|TP400 presented by Safran at the 2017 Paris Air Show.|
|First run||28 October 2005|
|Major applications||Airbus A400M|
The Europrop International TP400-D6 is an 11,000 shp (8,200 kW) powerplant, developed and produced by Europrop International for the Airbus A400M Atlas military transport aircraft. The TP400 is the most powerful single-rotation turboprop in service; only the contra-rotating Kuznetsov NK-12 is larger.
The TP400 was originally selected by Airbus Military to power the A400M in December 2000. However, Airbus reopened the engine competition in February 2002, because the engine core, which is based on the Snecma M88 turbofan fighter engine, was too heavy and not sufficiently fuel efficient. By May 2002, Pratt & Whitney Canada (P&WC) announced a proposal involving a 12,000 shp (8,900 kW) turboprop with a core based on its PW800 turbofan, a 53–89-kilonewton (5,400–9,100-kilogram-force; 12,000–20,000-pound-force) regional jet engine under development that had a geared fan at the time; the concept would later be called the PW180. In 2003, around the 30 April decision deadline, Airbus Chief Executive Noel Forgeard told reporters that the P&WC proposal was 20 percent cheaper than for the TP400, and that he would have chosen to give the contract to P&WC, but government officials requested an extension for the companies to revise their bids. Before the final bids were modified, sources claimed that P&WC's offering, which had a European production percentage of 75 percent, was lower by USD$400 million. On 6 May, amidst pressure from European political and business leaders, Airbus awarded a USD$3.4 billion contract to Europrop to produce 900 engines for the A400M, despite accusations of European protectionism. A member of Europrop claimed after the decision that the TP400 contract would only increase the costs of the USD$22.7 billion A400M program by about 1–2 percent compared to if the PW180 had been selected.
The signing of the A400M contract between Airbus Military and the European defense purchasing agency OCCAR on May 27, 2003 marked the beginning of the aircraft development program, which was planned to last 77 months (6 years, 5 months). At the 2003 Paris Air Show, Europrop signed a 300 million euro contract with former engine consortium partner Avio to supply the gearboxes. However, because of torque and aerodynamic problems that Lockheed Martin encountered on its C-130J Super Hercules upgrade, which used new engines and propellers that had half the planned output of the TP400, Airbus retained the option to select the engine configuration and the propeller for itself. The TP400 development schedule, which was considered very ambitious, had the bench run of the engine targeted for within 27 months (2 years, 3 months) of the contract signing, or August 2005. In spite of Europrop's insistence that testing on a specialized engine testbed aircraft was unnecessary, Airbus pushed for such a program on the Airbus A300 or A340 starting 11 months after the first ground tests. The engine testbed program would cost Airbus an estimated €40 million.
In July/August 2003, Airbus signed a contract worth up to USD$830 million with Ratier-Figeac to supply the propellers, which would be 5.33 meters (17.5 feet) in diameter and have eight composite blades. By May 2004, Airbus decided that the A400M design would have a "handed" propeller concept, so that the pair of engines on a wing would rotate in opposite directions. The design required two propellers - the standard propeller, and a mirror-image version. The engine for the mirror-image propeller would need additional gearbox components. This counter-rotating propeller design meant the TP400 engine would have to be certificated for two different gearbox/propeller configurations. Airbus awarded Marshall Aerospace a contract in December 2004 to flight test the TP400 engine on a Lockheed C-130K Hercules aircraft, targeting flights in mid-2006 and hoping for a first flight in April of that year. Other testbed airframes considered were the Ilyushin Il-76 and what was thought to be the favorite, Airbus's own A340-300 testbed aircraft, even though the TP400's large propellers would still have enough ground clearance if it were installed on the A340's low-mounted wing.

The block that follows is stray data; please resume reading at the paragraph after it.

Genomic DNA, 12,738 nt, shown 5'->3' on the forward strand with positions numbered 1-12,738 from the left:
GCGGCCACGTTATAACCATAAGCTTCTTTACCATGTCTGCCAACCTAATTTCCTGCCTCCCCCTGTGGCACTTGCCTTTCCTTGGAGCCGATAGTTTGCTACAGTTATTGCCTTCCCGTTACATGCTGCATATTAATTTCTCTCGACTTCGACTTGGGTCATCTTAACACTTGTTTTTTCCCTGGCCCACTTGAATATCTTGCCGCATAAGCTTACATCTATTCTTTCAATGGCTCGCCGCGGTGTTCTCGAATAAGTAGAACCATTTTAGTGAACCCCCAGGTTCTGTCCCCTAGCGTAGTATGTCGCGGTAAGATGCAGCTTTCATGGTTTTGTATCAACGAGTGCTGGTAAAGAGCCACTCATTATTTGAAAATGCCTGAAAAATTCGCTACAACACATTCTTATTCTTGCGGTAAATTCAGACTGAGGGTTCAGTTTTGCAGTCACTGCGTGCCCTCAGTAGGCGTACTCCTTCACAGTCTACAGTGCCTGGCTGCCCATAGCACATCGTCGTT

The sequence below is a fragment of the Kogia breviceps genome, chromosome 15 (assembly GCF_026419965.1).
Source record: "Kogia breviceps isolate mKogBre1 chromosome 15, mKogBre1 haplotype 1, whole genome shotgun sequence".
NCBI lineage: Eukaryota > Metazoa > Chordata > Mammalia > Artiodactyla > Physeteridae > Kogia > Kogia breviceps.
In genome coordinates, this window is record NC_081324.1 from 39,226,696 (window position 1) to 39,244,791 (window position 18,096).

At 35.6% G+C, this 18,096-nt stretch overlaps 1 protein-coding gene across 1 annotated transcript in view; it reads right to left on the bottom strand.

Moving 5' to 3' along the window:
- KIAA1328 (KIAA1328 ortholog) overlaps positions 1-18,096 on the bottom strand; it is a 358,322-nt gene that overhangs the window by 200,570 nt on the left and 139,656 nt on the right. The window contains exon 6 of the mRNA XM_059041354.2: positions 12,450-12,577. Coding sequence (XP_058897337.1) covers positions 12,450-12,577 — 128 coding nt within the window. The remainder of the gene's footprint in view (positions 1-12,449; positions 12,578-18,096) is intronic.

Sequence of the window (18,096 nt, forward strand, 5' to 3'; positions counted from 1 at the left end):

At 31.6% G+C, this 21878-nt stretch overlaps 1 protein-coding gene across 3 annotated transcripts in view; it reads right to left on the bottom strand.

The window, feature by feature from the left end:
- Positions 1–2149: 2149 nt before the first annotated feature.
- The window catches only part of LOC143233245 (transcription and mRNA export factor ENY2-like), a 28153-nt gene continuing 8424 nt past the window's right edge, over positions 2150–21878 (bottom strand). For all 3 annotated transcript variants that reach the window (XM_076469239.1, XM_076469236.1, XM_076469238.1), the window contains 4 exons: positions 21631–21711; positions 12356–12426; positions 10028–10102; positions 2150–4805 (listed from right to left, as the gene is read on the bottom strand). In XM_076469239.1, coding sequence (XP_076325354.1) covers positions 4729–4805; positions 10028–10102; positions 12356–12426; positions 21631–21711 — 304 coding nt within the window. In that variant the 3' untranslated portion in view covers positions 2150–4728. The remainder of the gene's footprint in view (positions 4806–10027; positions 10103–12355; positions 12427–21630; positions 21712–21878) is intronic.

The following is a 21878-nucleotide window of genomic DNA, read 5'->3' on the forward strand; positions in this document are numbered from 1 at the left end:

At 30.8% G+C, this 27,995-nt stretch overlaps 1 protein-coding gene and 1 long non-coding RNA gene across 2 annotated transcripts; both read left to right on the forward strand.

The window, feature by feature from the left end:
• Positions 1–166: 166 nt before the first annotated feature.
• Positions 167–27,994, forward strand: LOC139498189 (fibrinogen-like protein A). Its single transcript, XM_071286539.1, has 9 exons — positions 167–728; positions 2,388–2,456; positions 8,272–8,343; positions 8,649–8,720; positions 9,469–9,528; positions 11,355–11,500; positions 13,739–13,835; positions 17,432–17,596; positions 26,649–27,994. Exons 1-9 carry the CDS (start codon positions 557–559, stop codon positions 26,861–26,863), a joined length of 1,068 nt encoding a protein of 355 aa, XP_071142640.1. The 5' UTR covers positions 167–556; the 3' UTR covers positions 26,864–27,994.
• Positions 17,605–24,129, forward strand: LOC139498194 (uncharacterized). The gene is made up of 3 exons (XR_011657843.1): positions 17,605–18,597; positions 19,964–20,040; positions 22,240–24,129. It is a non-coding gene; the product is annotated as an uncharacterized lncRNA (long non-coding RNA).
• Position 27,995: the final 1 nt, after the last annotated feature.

According to the engine master program presented in September 2006, the TP400 was to reach its first engine run by the end of August 2005, followed by the first combined engine and propeller run by the end of that year. The TP400 would fly on its own specialized testbed aircraft by the end of 2006, and the engine would be certified with the "handed" propeller by the end of October 2007, 54 months (4 years, 6 months) into the engine program. The first test flight of the TP400-powered A400M would follow by the end of the next month, and engine certification with the baseline propeller would occur by the end of March 2008. Finally, the qualification test would finish by the end of January 2009.: 8
After a two-month delay, the engine first ran on 28 October 2005 using a water brake as the load. During subsequent testing, the engine reached full power. On 28 February 2006, the engine was tested for the first time with the propeller installed. Europrop delivered the first TP400 engine for engine testbed flight testing on 19 November 2007. In June 2008, the TP400 had a first ground run on the inboard port wing of the C-130K engine testbed, and integration was completed onto the first A400M production aircraft. After 24 hours of ground runs and taxi trials, the first flight of a single TP400-D6 engine took place on 17 December 2008. Airbus and Marshall completed flight testing on the C-130K testbed aircraft completed on 30 September 2009 after 18 flights, 55 flight hours, and 61 hours of ground tests, although the design of the C-130K airframe limited the maximum cruise speed to Mach 0.64 instead of the TP400 propeller's Mach 0.72 maximum. On 18 November 2009, an A400M test aircraft completed a ground run for the first time with all four TP400 engines, quickly followed by the A400M's first taxi trial on 23 November 2009. On 11 December 2009, the maiden flight of the A400M took place. The engine earned civil certification from the European Aviation Safety Agency (EASA) on 6 May 2011. By April 2012, EASA certified Ratier-Figeac's FH385/FH386 propellers for the TP400, and on 13 March 2013 it granted a type certificate for the A400M aircraft. The aircraft and engine officially entered service on 30 September 2013 with the French Air Force.